Alterations in calcium, magnesium, iron, and zinc metabolism by dietary cholestyramine.


Watkins DW, Khalafi R, Cassidy MM




Dig Dis Sci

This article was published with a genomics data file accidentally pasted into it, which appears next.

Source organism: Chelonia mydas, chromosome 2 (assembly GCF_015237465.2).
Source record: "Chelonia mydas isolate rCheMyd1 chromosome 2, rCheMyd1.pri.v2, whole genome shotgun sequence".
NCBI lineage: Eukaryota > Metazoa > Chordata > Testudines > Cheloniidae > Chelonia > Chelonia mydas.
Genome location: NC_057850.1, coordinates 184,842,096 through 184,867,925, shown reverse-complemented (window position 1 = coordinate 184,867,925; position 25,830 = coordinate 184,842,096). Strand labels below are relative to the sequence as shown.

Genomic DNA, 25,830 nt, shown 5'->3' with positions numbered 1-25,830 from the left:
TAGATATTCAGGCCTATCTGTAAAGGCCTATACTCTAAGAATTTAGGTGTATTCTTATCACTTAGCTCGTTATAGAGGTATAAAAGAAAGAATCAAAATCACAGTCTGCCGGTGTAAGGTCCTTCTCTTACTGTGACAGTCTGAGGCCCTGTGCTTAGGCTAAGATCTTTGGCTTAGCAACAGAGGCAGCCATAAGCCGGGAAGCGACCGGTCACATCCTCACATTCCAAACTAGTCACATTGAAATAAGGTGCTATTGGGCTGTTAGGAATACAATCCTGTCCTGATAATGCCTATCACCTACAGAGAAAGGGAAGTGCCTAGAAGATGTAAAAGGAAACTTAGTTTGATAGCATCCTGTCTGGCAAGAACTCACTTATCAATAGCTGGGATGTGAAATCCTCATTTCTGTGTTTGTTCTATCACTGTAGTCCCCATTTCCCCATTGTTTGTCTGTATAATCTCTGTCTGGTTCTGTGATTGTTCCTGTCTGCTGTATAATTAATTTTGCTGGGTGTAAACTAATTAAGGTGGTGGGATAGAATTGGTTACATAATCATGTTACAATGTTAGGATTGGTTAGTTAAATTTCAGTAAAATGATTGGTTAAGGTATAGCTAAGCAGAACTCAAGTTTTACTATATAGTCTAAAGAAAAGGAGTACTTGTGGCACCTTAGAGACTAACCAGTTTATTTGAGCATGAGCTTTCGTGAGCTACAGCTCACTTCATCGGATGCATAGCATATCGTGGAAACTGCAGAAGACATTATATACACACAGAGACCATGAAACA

Cholestyramine is an effective drug for the reduction of plasma cholesterol because of its ability to sequester intestinal bile acids. Since metabolic alterations, including diminished intestinal absorption of vitamin D and osteomalacia have been reported with long- term use of this resin, the influence of cholestyramine on dietary balance of four mineral elements has been investigated. Wistar-strain rats were fed either a 2% cholestyramine or control diet for one month. Dietary intakes and fecal and urinary excretions of calcium, magnesium, iron, and zinc were determined using atomic absorption spectrophotometry during three, 3-day balance periods. Cholestyramine- fed rats had a net negative balance for calcium and a lower net positive balance for magnesium, iron, and zinc than the controls. Other effects of cholestyramine were an increased urinary excretion of calcium and magnesium, a decreased urinary zinc, and an alkalinization of urine. Blood and tissue cation content was unchanged except for a reduction in serum magnesium with resin feeding. Alterations in calcium, magnesium, and zinc metabolism might be explained by inadequate vitamin D absorption from the intestine followed by an increased secretion of parathyroid hormone. A diminished iron absorption due to resin binding could account for the reported disturbance in iron balance.